Ali’s Flat: The Muezzin’s Howl

The minaret, a concrete needle against the bleached sky. Heat shimmers, distorting the muezzin’s call into a guttural howl. This is the Islam of the bazaar, not the sterile mosques of Wahhabism.

Ali, the anthropologist, his eyes like pools of Turkish coffee, lays it out. He spoke of a religious crossroads. Sunni Islam, he rasped, a desert sun beating down on intricate tapestries of law – the Sharia, a labyrinth of rules dictating everything from dawn ablutions to the permissible width of a beard. A life lived by the compass of the Qur’an, a dense jungle of dos and don’ts, mirroring the meticulous codes of Judaism, the Mitzvahs, a relentless hum of what to eat, how to pray, where to tread. Sunnism, a labyrinthine code, a million Mitzvahs tangled like desert vines. How to wash your feet, the angle of your prayer rug, the permissible number of dates to break your fast. A religion etched in the meticulous calligraphy of law.

Christianity, on the other hand, a hazy opium dream. Jesus, a bleeding icon, a tragic rock star strung out on love. No dusty tomes dictating spoonfuls of lentil soup. Just the raw, bruised image of a man-god nailed to a cross. Christianity, the anthropologist smirks, washes its hands of such legalistic grubbyness. Forget the Mitzvahs, forget the Sharia. Here, it’s all about Jesus, the flip-flop-wearing hippie radiating love under a dusty Palestinian sky. Follow his groovy vibes, man, that’s the only commandment. Saints become pin-up idols, their piety a performance art for the impressionable masses.

But before the desert wind of puritanism swept clean, Sunnism too had its prophets of love. Wasn’t there more to Sunni Islam before the puritanical Wahabis rolled in, their desert sand eroding the vibrant tapestry? Back then, Sufism pulsed through the veins of the faith, a mystical love affair with the Prophet. Not a craven copying of his beard style, mind you, but an adoration of his character, a yearning to embody his compassion. The Sufis, whirling dervishes lost in ecstatic spins, intoxicated by the Prophet’s essence. Not a slavish imitation of his beard, but a yearning for his compassion, his desert wisdom.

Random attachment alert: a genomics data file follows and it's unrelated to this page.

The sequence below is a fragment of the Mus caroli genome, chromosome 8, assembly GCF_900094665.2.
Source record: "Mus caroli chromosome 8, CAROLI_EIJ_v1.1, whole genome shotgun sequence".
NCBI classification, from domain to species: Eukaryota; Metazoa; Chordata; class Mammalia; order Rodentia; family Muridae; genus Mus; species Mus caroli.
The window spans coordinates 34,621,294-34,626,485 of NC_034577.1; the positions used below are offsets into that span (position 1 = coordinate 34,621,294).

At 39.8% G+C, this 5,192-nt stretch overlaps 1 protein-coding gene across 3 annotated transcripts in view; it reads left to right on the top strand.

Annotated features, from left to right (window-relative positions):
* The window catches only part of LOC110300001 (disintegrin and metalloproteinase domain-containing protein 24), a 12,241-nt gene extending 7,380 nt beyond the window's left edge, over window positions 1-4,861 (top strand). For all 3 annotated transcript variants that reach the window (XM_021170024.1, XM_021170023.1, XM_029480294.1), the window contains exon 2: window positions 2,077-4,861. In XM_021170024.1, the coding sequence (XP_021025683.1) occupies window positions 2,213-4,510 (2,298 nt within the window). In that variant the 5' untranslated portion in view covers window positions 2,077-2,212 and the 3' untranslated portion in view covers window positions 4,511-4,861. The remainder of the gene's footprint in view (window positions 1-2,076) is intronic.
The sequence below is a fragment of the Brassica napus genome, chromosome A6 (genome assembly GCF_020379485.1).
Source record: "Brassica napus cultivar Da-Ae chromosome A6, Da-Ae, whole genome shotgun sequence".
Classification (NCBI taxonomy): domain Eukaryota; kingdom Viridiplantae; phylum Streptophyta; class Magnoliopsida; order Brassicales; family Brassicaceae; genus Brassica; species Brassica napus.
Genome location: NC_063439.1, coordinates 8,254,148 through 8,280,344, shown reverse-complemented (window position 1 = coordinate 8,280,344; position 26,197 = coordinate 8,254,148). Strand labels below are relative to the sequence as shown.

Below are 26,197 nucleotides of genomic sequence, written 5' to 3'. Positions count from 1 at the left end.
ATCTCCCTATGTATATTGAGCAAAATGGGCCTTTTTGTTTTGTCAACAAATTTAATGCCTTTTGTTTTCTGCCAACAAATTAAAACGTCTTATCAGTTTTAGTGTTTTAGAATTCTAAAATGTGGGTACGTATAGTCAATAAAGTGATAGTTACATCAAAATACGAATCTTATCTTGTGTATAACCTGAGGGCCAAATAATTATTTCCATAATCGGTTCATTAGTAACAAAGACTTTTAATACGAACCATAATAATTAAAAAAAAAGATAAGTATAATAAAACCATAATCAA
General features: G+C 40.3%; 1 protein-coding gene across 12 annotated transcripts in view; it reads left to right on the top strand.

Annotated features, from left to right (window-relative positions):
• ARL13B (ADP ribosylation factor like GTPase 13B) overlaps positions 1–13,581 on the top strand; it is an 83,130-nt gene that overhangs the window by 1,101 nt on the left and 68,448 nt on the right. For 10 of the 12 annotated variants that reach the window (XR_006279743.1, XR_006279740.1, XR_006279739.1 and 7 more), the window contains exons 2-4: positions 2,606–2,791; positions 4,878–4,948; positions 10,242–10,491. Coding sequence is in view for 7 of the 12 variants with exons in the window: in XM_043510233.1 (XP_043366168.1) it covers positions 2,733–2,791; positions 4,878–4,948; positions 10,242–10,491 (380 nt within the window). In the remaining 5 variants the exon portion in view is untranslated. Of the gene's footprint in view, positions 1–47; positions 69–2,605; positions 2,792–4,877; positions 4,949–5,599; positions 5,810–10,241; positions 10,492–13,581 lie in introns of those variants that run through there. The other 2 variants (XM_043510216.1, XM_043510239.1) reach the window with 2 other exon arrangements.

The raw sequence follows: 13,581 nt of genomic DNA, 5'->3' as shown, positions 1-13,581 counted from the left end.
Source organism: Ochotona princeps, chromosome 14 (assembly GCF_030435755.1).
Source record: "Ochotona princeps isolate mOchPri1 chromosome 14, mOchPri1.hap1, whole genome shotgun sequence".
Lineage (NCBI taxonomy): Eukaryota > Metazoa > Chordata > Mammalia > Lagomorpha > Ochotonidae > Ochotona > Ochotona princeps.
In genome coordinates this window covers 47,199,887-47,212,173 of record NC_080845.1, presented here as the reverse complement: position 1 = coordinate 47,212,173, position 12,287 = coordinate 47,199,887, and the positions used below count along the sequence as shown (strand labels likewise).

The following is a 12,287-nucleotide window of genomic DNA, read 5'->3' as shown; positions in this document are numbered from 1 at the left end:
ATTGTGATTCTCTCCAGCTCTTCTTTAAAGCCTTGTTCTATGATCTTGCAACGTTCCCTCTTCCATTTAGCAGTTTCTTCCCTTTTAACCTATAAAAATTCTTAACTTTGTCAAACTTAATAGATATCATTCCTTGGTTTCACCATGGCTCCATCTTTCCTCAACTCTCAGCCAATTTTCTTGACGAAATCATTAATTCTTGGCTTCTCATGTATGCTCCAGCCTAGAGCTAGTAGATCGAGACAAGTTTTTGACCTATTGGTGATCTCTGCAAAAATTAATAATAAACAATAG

We walk through the Marrakech souk. The air thick with the stench of spices and sweat. A wizened holy man squats beneath a threadbare awning, eyes closed, muttering prayers. Is he a Sunni or a Shiite? The distinction blurs in the shimmering heat. Suddenly, a muezzin’s wail tears through the cacophony. A high-pitched shriek that echoes off the mudbrick walls. It’s a call to prayer, yes, but also a primal scream, a yearning for the divine in the face of the relentless desert sun.

Back in Ali’s cluttered flat, we sip mint tea, the sugar gritty on our tongues. He speaks of the Prophet’s companions, the Ahl al-Bayt, revered by the Shiites. But aren’t they role models for all Muslims? Aren’t their lives testaments to the Prophet’s teachings? But Shiism, ah, Shiism, he chuckled, a sly glint in his kohl-rimmed eyes. Here, the law recedes, a mirage shimmering in the heat. In its place, a pantheon of Imams, holy figures bathed in the afterglow of Ali, the Prophet’s cousin, a constellation guiding the faithful. Like the Christians with their pale Messiah, a figure of love and suffering, the Shiites revere their Imams, not for the rules they laid down, but for the lives they lived, testaments of righteousness. A celestial role model to emulate, not a legal code to dissect.

The lines blur further. Sunni, Shiite, Sufi, Christian – all facets of the same desert jewel, refracting the harsh light of faith into a kaleidoscope of rituals, laws, and love.

The desert wind picks up again, whistling through the cracks in the walls. It carries the scent of sand and the distant echo of the muezzin’s howl. A reminder that faith, like the desert itself, is a vast, ever-shifting landscape.

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